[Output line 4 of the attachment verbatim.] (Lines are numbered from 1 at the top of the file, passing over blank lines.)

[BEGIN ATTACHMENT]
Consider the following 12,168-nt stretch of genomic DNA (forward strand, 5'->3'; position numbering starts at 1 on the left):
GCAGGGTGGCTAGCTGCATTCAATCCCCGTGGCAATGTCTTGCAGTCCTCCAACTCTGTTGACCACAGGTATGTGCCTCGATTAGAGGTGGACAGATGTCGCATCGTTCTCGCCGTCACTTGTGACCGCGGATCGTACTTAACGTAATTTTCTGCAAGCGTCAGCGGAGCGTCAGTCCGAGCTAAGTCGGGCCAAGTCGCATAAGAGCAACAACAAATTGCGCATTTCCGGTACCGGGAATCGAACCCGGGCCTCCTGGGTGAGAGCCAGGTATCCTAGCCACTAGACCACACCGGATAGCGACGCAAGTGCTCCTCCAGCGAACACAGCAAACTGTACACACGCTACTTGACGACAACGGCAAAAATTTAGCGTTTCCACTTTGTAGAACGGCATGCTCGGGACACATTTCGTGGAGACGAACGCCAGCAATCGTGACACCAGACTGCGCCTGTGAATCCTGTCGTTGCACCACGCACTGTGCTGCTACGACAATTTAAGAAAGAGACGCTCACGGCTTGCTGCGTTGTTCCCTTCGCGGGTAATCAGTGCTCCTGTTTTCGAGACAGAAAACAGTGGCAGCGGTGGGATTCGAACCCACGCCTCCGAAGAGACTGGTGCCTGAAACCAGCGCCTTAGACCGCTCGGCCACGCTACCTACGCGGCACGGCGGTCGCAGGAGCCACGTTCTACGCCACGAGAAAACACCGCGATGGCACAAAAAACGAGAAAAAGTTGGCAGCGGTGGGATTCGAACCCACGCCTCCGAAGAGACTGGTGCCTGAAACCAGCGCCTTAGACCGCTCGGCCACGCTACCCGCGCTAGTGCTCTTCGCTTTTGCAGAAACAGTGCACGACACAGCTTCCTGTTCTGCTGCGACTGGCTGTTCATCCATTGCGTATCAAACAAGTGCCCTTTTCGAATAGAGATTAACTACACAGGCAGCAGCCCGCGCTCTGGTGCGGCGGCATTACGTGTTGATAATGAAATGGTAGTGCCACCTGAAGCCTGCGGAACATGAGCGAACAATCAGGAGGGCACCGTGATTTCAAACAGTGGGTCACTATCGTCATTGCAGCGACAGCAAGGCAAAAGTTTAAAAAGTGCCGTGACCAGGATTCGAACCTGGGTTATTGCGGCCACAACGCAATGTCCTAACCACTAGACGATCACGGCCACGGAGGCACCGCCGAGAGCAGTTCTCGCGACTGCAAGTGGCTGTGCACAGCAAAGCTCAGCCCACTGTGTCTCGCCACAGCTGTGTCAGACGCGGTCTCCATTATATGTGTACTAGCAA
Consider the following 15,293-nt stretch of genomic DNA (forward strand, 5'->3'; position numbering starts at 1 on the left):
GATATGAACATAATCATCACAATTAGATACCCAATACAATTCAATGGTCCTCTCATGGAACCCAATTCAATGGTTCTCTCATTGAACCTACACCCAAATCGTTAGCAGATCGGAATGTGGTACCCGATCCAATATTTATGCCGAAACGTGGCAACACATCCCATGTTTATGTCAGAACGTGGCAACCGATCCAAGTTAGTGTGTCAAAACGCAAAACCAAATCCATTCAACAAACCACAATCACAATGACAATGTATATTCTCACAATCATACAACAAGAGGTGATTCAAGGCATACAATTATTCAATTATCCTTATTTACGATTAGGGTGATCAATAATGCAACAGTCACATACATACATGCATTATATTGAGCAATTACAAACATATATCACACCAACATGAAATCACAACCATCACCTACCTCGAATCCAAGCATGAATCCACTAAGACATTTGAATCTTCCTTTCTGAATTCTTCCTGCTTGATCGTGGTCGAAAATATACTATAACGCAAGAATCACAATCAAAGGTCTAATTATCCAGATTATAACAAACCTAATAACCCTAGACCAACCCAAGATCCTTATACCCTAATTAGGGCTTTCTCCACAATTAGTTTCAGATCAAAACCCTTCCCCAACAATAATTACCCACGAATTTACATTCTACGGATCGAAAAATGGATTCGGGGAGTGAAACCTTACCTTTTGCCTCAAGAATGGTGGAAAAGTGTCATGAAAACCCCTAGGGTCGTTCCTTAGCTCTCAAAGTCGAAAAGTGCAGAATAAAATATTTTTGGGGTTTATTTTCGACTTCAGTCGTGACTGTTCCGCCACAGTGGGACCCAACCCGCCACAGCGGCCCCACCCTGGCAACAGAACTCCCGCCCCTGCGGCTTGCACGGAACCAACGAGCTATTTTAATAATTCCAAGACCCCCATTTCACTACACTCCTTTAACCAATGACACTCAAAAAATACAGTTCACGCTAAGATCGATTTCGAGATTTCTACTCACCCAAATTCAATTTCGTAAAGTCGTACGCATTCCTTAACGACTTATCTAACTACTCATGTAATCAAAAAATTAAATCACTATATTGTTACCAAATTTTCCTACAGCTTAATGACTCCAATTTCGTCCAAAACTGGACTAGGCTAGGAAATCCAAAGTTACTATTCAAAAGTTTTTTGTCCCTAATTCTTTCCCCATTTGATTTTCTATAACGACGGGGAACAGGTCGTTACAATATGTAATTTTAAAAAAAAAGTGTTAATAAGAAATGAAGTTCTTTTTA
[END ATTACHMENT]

GATATGAACATAATCATCACAATTAGATACCCAATACAATTCAATGGTCCTCTCATGGAACCCAATTCAATGGTTCTCTCATTGAACCTACACCCAAATCGTTAGCAGATCGGAATGTGGTACCCGATCCAATATTTATGCCGAAACGTGGCAACACATCCCATGTTTATGTCAGAACGTGGCAACCGATCCAAGTTAGTGTGTCAAAACGCAAAACCAAATCCATTCAACAAACCACAATCACAATGACAATGTATATTCTCACAATCATACAACAAGAGGTGATTCAAGGCATACAATTATTCAATTATCCTTATTTACGATTAGGGTGATCAATAATGCAACAGTCACATACATACATGCATTATATTGAGCAATTACAAACATATATCACACCAACATGAAATCACAACCATCACCTACCTCGAATCCAAGCATGAATCCACTAAGACATTTGAATCTTCCTTTCTGAATTCTTCCTGCTTGATCGTGGTCGAAAATATACTATAACGCAAGAATCACAATCAAAGGTCTAATTATCCAGATTATAACAAACCTAATAACCCTAGACCAACCCAAGATCCTTATACCCTAATTAGGGCTTTCTCCACAATTAGTTTCAGATCAAAACCCTTCCCCAACAATAATTACCCACGAATTTACATTCTACGGATCGAAAAATGGATTCGGGGAGTGAAACCTTACCTTTTGCCTCAAGAATGGTGGAAAAGTGTCATGAAAACCCCTAGGGTCGTTCCTTAGCTCTCAAAGTCGAAAAGTGCAGAATAAAATATTTTTGGGGTTTATTTTCGACTTCAGTCGTGACTGTTCCGCCACAGTGGGACCCAACCCGCCACAGCGGCCCCACCCTGGCAACAGAACTCCCGCCCCTGCGGCTTGCACGGAACCAACGAGCTATTTTAATAATTCCAAGACCCCCATTTCACTACACTCCTTTAACCAATGACACTCAAAAAATACAGTTCACGCTAAGATCGATTTCGAGATTTCTACTCACCCAAATTCAATTTCGTAAAGTCGTACGCATTCCTTAACGACTTATCTAACTACTCATGTAATCAAAAAATTAAATCACTATATTGTTACCAAATTTTCCTACAGCTTAATGACTCCAATTTCGTCCAAAACTGGACTAGGCTAGGAAATCCAAAGTTACTATTCAAAAGTTTTTTGTCCCTAATTCTTTCCCCATTTGATTTTCTATAACGACGGGGAACAGGTCGTTACAATATGTAATTTTAAAAAAAAAGTGTTAATAAGAAATGAAGTTCTTTTTA